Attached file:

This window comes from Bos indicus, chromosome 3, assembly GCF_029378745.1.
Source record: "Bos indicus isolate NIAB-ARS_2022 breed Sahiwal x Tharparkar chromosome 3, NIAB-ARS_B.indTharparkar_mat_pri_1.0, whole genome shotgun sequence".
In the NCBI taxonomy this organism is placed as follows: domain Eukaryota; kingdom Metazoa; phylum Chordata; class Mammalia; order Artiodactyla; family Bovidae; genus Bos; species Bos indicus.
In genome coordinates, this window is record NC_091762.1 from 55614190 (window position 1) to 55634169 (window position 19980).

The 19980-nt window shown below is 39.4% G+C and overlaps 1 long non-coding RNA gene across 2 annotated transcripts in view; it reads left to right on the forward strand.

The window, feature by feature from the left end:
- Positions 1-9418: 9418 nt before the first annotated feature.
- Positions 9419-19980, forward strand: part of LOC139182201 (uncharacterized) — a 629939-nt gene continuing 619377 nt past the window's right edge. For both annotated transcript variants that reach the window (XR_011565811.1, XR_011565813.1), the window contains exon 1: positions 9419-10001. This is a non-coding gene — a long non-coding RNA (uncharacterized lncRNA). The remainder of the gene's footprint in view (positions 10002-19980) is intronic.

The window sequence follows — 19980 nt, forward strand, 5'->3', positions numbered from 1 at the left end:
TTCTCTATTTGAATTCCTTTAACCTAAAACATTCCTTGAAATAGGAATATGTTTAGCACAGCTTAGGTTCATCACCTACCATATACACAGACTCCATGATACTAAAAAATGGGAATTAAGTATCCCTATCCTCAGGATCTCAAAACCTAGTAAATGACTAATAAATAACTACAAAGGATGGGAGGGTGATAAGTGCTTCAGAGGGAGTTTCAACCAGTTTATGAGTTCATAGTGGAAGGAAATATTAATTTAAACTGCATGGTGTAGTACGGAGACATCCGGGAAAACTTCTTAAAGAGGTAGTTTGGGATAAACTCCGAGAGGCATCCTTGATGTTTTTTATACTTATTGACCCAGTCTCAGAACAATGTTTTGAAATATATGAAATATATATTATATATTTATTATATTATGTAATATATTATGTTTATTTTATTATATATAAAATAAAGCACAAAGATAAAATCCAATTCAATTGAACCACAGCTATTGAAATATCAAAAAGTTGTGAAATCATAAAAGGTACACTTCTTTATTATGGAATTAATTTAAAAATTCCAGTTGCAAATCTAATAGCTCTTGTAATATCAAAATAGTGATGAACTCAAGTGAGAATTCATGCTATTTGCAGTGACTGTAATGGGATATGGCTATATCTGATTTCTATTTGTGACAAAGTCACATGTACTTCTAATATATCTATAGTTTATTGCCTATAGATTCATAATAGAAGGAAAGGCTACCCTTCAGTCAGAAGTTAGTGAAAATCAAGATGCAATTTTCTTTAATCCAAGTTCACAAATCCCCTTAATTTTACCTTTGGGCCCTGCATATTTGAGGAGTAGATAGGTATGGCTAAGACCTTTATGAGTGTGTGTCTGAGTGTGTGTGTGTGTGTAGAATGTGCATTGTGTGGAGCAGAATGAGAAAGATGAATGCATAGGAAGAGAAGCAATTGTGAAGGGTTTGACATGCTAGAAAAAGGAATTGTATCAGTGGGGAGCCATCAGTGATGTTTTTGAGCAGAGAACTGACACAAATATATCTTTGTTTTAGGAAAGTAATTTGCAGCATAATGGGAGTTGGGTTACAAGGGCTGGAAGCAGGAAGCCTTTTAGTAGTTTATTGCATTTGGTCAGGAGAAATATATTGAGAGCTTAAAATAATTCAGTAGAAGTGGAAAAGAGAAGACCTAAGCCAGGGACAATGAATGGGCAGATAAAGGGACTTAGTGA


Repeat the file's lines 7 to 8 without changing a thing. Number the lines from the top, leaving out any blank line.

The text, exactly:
- Positions 1-9418: 9418 nt before the first annotated feature.
- Positions 9419-19980, forward strand: part of LOC139182201 (uncharacterized) — a 629939-nt gene continuing 619377 nt past the window's right edge. For both annotated transcript variants that reach the window (XR_011565811.1, XR_011565813.1), the window contains exon 1: positions 9419-10001. This is a non-coding gene — a long non-coding RNA (uncharacterized lncRNA). The remainder of the gene's footprint in view (positions 10002-19980) is intronic.